This third episode of the eight in this terrific documentary series covering the development of the 2016 Ford Focus RS starts in Denver, Colorado where Ford engineers from around the world have met for a thousand mile development drive on public highways of RS prototypes including several target competitors.
Raj Nair Group Vice President, Global Product Development and Chief Technical Officer, has set the bar very high (as RS enthusiasts expect) with his statement: “We are not going to put out a vehicle that doesn’t deserve that RS badge”.
The focus for this drive is vehicle dynamics – not speed (as David Put laments “we’re waiting for the day that we can floor it”). Both kinds of testing are important for those of us who will drive our own RS on streets and highways as well as on high-speed racetracks (which we’ll see in Episode 4!). Particularly interesting is the long list of evaluation criteria reviewed in the evening after each drive. Driving Enthusiasts will likely agree with the comment from one engineer that “I thought the brakes could be more aggressive” (we’ll have to find out how that developed in our own drive sometime in the late winter).
Those of us looking for more technical details will note this image of the Focus RS from underneath, taken when a suspension issue sidelined the testing temporarily. Note the large center exhaust pipe, the new saddle-type gas tank, and the aero panels to smooth the airflow.
It’s also nice to see Jamel Hameedi, now the Global Chief Engineer of Ford Performance, whom we once met in the earliest days of his former roles in SVT. We particularly like his statement “the one thing that I always felt that people were just waiting for that last little bit was the AWD system”. We couldn’t agree more: traction, steering, and braking from a front-wheel drive system is a compromise that can’t be overcome. Performance FWD cars from the last Focus RS to the current Civic Type R (once the initial magazine hype dies down) were inevitably found in track tests to be compromised by the inherent limitations of their FWD architectures (and in the Civic Type R, the incredibly cheap beam-type rear suspension). The MazdaSpeed3 was the worst example of the lot (especially when compared to its brother with all-wheel drive and the same engine – the MazdaSpeed6). The Focus RS sets the bar higher because it doesn’t have those limitations. Furthermore, with its mechanical torque vectoring rear differential and the accompanying software and sensors moving torque side-to-side, it also significantly raises the bar on competitors who only have the simplistic Haldex front-to-rear torque distribution (such as the Golf R).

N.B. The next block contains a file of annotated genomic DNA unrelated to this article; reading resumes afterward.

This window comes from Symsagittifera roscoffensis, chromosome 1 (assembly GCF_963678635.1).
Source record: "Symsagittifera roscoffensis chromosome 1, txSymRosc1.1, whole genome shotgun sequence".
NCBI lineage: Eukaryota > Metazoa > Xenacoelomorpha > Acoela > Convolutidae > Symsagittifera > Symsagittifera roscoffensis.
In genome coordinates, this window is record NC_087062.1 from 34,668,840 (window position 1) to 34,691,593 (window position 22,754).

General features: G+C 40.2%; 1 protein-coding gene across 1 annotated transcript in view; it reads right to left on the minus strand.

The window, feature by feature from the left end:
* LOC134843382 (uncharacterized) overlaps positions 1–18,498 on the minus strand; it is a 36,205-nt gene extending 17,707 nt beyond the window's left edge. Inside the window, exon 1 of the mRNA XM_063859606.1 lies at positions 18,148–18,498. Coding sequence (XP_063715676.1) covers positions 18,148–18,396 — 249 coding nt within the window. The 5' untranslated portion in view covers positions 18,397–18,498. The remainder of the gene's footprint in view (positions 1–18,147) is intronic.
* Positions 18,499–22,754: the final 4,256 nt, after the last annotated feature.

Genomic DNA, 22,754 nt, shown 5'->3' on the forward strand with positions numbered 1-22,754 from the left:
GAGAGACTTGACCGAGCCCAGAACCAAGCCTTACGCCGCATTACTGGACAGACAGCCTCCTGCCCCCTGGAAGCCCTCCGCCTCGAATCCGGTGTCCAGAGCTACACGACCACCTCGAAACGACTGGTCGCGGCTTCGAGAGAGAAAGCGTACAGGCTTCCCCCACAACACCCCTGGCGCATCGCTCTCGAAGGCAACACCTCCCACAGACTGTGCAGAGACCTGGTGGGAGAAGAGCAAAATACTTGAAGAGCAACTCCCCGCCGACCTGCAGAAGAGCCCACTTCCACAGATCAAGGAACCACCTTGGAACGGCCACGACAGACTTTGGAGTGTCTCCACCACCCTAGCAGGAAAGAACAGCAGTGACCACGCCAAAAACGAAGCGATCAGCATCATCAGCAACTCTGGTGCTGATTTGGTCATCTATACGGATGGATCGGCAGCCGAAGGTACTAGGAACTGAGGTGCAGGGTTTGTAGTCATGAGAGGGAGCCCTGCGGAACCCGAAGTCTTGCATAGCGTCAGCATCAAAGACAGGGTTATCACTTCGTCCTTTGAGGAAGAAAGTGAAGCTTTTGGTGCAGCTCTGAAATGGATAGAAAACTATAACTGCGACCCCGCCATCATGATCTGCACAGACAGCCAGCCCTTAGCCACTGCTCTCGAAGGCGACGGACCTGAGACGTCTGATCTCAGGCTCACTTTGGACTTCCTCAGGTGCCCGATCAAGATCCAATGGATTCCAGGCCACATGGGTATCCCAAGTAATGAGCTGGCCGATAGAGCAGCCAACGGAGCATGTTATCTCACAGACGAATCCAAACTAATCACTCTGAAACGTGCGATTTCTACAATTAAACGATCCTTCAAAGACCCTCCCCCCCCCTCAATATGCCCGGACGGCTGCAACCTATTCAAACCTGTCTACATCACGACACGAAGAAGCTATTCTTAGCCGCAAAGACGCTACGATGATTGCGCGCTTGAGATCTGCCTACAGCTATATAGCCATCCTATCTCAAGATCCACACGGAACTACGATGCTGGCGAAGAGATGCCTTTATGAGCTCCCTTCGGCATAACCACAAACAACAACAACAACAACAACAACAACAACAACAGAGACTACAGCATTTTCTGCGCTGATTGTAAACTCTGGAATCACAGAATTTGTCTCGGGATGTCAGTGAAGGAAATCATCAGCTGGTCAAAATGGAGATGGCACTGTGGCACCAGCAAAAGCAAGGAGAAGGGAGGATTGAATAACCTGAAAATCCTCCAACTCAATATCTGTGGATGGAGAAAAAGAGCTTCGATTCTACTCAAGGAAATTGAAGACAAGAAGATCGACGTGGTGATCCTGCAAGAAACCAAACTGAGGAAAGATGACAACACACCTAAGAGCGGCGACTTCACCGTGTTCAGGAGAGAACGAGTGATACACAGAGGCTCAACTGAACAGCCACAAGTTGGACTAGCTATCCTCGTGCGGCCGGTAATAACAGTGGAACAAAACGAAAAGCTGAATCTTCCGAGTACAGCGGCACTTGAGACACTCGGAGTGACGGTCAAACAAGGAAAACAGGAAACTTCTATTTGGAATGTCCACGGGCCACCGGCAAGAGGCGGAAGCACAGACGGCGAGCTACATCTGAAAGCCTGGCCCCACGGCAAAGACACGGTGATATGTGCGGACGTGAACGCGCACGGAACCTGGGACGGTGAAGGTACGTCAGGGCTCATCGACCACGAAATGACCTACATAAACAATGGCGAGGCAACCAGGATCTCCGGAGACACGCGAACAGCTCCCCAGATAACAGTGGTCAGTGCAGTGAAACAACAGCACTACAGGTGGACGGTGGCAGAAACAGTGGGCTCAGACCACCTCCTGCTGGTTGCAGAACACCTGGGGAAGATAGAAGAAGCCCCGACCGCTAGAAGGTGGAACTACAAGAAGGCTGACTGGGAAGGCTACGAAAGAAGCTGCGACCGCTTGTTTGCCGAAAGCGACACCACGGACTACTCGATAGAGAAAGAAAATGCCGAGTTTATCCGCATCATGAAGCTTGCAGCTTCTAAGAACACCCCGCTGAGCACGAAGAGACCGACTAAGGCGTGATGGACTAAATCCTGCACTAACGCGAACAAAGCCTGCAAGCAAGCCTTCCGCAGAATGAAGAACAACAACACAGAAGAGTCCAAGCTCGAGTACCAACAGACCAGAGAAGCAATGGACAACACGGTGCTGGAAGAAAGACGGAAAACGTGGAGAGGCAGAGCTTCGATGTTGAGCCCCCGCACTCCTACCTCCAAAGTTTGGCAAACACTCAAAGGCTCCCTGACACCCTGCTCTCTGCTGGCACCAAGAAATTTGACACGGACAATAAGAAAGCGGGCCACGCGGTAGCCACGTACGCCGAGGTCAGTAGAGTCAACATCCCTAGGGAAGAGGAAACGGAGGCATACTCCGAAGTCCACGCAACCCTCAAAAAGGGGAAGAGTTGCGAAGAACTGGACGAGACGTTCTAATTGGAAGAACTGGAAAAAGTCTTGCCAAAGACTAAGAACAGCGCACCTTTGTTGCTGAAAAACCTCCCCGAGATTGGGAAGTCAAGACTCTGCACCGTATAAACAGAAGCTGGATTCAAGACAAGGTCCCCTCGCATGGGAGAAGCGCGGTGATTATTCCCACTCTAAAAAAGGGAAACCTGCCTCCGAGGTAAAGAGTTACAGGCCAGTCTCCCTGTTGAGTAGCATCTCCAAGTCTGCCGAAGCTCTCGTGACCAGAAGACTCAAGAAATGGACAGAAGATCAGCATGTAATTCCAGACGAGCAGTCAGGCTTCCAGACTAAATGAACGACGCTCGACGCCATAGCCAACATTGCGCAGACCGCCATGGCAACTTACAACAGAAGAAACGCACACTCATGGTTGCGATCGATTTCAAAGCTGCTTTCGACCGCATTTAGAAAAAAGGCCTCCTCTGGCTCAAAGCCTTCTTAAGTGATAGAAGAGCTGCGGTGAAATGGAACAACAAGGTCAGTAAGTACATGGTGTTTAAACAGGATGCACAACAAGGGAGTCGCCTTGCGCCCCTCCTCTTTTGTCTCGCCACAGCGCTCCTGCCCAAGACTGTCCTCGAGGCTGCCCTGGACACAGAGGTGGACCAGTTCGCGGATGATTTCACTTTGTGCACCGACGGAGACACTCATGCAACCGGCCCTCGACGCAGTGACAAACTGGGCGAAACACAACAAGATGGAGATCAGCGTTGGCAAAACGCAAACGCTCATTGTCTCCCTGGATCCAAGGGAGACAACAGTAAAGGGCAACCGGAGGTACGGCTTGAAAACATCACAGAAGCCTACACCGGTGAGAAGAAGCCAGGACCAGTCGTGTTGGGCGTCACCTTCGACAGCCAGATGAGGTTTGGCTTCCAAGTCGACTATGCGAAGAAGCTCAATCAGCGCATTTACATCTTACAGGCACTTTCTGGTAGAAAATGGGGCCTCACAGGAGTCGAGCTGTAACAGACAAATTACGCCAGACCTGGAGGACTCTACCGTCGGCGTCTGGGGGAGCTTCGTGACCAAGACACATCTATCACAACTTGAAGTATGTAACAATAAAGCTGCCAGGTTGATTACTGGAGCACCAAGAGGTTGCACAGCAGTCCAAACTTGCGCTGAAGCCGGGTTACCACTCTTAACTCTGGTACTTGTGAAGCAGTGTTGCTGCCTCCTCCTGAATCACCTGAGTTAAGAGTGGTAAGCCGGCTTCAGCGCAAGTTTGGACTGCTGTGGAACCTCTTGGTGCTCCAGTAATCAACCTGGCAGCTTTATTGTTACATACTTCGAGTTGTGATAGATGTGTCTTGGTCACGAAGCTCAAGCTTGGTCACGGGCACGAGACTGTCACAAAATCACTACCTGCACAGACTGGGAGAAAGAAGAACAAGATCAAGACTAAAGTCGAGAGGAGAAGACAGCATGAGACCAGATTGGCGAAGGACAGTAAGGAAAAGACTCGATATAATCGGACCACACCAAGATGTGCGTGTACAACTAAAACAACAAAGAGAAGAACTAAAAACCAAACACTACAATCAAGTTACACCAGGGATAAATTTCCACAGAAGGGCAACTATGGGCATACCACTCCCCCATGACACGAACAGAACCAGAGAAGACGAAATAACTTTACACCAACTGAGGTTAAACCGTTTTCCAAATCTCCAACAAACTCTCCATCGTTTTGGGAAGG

Episode 4 will take us to the test track in Europe, where Ken Block will rejoin the story.